Posner's moral skepticism comes into play when he argues that faith-based legislation is acceptable. He thinks it's acceptable because no one has any more justification for any moral position than anyone else, so we ought to let people settle their moral differences by allowing them to vote on the issues, unless of course the proposed legislation would violate some part of the constitution. One reason why faith based morality might be unconstitutional would be if violated the establishment clause. But Posner argues for a very narrow interpretation of that clause which would leave open the possibility of religiously motivated legislation. Even if we agree with his interpretation, the fact remains that most controversial faith-based laws violate other parts of the constitution. For example, early abortion bans are unconstitutional, but not because they are motivated by religion or because they are attempts to establish a state church. Not every religiously-motivated law would be unconstitutional, of course. Many people supported the civil rights movement on religious grounds. Those of us who aren't moral relativists can side with Herzog who argues that the causes of a moral belief aren't necessarily relevant to its justification. The fact that someone cites scripture to justify a good moral idea doesn't invalidate that idea. On the other hand, if a belief is justifiable only in terms of religion, one might argue that there is not a sufficiently compelling reason to restrict the freedoms of others and give the state the power to enforce that moral edict. It seems the whole point of a constitution is to set aside basic rights that cannot be overturned by majority rule. If Posner thinks we should abide by the constitution we've got, he should oppose most of the current faith-based legislation--moral skepticism and democratic commitments notwithstanding.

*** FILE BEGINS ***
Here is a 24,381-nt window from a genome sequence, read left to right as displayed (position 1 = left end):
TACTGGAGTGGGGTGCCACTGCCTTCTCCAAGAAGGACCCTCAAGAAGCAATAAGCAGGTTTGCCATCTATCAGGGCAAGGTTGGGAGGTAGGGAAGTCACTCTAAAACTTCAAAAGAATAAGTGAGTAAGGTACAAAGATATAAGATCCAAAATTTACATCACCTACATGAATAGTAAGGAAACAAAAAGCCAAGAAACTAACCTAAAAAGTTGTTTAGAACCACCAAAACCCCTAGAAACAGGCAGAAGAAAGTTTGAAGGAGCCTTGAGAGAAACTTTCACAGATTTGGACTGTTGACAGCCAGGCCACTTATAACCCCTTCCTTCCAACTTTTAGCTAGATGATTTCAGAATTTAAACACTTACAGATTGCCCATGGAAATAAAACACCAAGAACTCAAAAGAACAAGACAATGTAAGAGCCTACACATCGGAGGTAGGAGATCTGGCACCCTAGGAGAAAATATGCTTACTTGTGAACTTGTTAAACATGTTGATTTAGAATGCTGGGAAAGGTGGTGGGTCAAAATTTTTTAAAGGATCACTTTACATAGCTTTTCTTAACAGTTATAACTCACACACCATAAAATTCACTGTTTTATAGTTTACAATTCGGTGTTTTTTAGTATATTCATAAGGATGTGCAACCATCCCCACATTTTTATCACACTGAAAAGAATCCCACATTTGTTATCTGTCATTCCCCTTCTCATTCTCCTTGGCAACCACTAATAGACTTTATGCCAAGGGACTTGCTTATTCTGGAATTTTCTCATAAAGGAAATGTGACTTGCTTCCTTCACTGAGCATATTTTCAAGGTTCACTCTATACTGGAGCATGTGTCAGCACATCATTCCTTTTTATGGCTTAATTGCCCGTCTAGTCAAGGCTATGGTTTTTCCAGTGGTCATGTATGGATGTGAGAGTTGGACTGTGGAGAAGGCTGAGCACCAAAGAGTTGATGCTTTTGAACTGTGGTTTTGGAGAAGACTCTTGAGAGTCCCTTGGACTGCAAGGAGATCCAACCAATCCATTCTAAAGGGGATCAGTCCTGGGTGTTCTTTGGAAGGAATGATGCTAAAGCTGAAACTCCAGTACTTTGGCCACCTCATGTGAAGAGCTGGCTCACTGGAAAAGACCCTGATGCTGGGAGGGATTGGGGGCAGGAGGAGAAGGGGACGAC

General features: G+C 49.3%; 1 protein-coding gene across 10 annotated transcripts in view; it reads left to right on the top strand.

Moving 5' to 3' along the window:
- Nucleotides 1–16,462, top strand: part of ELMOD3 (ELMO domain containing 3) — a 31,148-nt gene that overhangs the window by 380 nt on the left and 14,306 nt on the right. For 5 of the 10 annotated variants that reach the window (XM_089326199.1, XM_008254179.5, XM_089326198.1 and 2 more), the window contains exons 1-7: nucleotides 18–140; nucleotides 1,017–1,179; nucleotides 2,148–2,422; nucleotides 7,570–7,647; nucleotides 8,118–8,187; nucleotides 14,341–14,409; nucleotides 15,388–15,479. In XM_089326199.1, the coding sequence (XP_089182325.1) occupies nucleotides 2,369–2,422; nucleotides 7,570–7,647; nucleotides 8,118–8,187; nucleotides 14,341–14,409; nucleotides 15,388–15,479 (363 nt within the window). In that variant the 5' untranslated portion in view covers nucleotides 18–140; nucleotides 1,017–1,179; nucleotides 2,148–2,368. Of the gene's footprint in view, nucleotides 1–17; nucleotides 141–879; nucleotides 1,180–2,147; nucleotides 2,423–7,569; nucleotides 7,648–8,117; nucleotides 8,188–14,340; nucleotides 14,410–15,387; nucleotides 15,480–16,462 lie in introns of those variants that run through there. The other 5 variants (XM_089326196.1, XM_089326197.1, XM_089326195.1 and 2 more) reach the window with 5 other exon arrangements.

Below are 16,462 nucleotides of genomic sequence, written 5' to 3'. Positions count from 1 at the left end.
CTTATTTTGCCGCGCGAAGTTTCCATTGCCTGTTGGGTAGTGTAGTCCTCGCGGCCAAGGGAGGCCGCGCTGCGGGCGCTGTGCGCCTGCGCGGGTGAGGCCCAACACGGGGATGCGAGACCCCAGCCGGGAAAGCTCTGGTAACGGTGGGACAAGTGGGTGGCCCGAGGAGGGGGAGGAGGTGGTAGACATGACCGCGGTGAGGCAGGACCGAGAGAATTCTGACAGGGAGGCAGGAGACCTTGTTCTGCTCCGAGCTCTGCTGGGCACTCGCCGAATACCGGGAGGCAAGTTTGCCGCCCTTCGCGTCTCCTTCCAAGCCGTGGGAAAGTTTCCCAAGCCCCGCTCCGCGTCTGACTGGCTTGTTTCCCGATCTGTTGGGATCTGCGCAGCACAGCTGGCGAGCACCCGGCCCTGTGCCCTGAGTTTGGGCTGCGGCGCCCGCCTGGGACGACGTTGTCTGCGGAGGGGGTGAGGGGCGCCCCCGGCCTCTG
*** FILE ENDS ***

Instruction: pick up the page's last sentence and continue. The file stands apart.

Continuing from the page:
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Richard Posner has been posting at Brian Leiter's blog, making a couple fairly controversial claims. One is his fairly sophisticated moral relativism. Another is that he seems to think the average person should view moral philosophers as consdescending... [Read More]

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I disagree. I didn't post on this topic on my blog merely because my opinions here would be so unpopular. =) Yet you've prompted me to respond. Damn it all. (I did interact with Posner a bit on my blog, but see Jonathan Kvanvig over at Certain Doubts for a much better critique.)

When it comes to constitutional interpretation, I think that Posner's narrow reading of the Establishment Clause is accurate. And while I think that Posner's moral skepticism is abominable, I think it's his commitment to democracy - not his commitment to moral skepticism! - that gives him the leeway to admit faith-based legislation. If the fundamentalist religious majority believed that it was impermissible to eat animals (which they manifestly do not), faith-based vegetarian legislation would most definitely not have anything to do with the establishment of religion.